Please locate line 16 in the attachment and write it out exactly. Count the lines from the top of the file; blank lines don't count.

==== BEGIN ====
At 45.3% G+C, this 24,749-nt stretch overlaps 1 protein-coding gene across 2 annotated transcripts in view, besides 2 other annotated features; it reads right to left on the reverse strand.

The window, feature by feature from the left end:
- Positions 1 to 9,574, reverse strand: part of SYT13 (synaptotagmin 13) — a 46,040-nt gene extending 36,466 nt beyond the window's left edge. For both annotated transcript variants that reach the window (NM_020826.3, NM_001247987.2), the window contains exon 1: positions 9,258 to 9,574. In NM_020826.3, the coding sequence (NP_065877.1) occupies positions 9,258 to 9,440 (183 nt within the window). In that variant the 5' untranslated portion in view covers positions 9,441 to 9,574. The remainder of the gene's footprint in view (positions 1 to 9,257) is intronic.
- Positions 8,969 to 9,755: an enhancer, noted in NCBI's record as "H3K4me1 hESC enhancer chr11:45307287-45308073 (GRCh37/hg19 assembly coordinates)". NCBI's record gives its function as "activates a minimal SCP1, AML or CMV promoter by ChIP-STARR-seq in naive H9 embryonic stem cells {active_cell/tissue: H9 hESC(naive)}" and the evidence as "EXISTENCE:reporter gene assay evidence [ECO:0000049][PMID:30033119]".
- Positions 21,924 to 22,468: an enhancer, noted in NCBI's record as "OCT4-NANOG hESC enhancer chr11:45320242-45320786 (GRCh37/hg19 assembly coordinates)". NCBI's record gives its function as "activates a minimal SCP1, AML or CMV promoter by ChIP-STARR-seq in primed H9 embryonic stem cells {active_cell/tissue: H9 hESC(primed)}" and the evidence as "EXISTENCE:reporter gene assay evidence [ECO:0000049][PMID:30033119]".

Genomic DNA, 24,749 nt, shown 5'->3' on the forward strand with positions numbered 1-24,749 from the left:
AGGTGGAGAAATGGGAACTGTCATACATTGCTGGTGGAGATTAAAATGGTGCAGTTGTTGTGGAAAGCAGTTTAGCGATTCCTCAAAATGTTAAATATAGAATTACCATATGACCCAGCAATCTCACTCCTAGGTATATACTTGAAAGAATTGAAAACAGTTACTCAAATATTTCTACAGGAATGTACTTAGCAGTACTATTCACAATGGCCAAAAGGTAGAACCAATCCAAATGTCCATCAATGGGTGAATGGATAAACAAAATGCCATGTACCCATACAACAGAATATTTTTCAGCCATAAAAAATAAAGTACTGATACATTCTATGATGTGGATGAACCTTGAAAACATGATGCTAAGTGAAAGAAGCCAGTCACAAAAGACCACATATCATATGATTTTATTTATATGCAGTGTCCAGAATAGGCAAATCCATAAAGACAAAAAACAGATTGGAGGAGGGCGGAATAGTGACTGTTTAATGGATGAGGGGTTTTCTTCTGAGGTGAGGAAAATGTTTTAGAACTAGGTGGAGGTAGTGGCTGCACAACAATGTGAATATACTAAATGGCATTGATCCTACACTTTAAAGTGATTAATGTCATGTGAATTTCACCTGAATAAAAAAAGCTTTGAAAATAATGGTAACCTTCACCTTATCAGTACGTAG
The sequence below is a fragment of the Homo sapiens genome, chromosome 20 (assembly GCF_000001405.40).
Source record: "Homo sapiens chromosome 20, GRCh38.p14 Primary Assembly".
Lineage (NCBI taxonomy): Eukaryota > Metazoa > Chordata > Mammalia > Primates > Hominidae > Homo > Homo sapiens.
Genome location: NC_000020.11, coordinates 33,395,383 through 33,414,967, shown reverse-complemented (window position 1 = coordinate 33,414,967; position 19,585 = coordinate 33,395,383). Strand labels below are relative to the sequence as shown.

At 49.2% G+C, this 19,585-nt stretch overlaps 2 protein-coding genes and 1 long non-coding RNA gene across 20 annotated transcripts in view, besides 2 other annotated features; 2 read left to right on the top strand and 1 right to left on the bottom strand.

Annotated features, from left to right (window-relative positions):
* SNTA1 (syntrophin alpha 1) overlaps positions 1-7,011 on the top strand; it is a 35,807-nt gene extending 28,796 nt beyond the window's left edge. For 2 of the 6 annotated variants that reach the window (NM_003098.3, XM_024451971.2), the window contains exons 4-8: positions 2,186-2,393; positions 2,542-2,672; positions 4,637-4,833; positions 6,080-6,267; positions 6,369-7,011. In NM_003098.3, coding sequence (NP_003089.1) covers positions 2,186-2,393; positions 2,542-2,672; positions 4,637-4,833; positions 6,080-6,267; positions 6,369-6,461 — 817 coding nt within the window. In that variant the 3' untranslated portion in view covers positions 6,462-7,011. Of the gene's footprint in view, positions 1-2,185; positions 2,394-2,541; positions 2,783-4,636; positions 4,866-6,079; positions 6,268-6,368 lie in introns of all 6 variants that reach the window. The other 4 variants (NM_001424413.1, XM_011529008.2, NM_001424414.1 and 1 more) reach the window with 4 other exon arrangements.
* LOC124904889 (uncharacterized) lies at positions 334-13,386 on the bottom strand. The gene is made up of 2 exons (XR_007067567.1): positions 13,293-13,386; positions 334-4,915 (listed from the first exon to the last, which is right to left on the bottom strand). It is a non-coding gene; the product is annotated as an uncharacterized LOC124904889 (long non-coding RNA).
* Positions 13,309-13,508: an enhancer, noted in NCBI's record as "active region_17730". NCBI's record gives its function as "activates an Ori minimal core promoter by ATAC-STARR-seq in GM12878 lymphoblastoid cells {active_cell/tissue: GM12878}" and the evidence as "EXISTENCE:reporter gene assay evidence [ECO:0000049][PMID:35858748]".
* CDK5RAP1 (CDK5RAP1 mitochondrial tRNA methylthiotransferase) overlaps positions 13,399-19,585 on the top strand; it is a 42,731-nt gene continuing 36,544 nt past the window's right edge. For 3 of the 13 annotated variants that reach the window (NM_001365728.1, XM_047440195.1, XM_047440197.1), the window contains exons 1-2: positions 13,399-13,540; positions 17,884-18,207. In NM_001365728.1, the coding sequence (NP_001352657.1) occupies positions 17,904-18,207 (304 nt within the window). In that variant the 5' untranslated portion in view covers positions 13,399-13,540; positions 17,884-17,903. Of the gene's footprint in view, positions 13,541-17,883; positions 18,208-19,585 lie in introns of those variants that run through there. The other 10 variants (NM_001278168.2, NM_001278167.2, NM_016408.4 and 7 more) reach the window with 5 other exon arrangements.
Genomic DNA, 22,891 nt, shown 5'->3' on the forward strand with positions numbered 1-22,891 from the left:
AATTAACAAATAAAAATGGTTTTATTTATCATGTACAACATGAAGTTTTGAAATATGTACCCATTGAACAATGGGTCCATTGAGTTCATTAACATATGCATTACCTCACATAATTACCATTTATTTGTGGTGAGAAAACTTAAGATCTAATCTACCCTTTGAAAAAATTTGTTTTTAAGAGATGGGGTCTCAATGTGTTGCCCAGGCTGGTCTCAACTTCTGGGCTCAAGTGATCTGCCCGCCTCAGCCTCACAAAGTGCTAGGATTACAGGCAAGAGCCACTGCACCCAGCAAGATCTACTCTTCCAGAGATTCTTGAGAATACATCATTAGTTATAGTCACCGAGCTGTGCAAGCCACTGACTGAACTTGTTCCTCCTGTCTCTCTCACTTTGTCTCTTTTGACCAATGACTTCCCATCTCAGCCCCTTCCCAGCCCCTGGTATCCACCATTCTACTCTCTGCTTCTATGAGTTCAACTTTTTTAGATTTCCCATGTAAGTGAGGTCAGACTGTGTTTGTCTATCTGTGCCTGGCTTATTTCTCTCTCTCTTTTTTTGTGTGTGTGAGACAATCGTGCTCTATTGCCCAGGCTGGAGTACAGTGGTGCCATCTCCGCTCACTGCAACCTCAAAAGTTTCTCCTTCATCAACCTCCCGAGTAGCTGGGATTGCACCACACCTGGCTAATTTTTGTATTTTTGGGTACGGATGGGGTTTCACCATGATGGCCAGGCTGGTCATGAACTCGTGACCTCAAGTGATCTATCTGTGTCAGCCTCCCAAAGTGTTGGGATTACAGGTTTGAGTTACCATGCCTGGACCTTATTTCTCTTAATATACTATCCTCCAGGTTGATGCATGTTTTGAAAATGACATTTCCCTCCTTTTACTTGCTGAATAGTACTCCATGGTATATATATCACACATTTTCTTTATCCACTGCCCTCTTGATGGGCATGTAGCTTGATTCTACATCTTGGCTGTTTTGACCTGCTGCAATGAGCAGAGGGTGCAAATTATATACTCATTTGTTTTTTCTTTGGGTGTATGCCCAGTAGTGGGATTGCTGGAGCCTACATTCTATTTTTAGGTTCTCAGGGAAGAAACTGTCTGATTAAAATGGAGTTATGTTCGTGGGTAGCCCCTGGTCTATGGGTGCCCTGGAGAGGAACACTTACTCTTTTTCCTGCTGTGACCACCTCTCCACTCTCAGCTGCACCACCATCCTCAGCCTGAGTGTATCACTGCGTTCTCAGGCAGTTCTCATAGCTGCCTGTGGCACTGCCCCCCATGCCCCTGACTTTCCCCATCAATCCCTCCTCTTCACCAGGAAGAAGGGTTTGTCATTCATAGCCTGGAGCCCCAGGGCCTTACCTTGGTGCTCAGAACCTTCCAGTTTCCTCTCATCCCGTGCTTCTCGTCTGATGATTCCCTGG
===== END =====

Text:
* Positions 13,309-13,508: an enhancer, noted in NCBI's record as "active region_17730". NCBI's record gives its function as "activates an Ori minimal core promoter by ATAC-STARR-seq in GM12878 lymphoblastoid cells {active_cell/tissue: GM12878}" and the evidence as "EXISTENCE:reporter gene assay evidence [ECO:0000049][PMID:35858748]".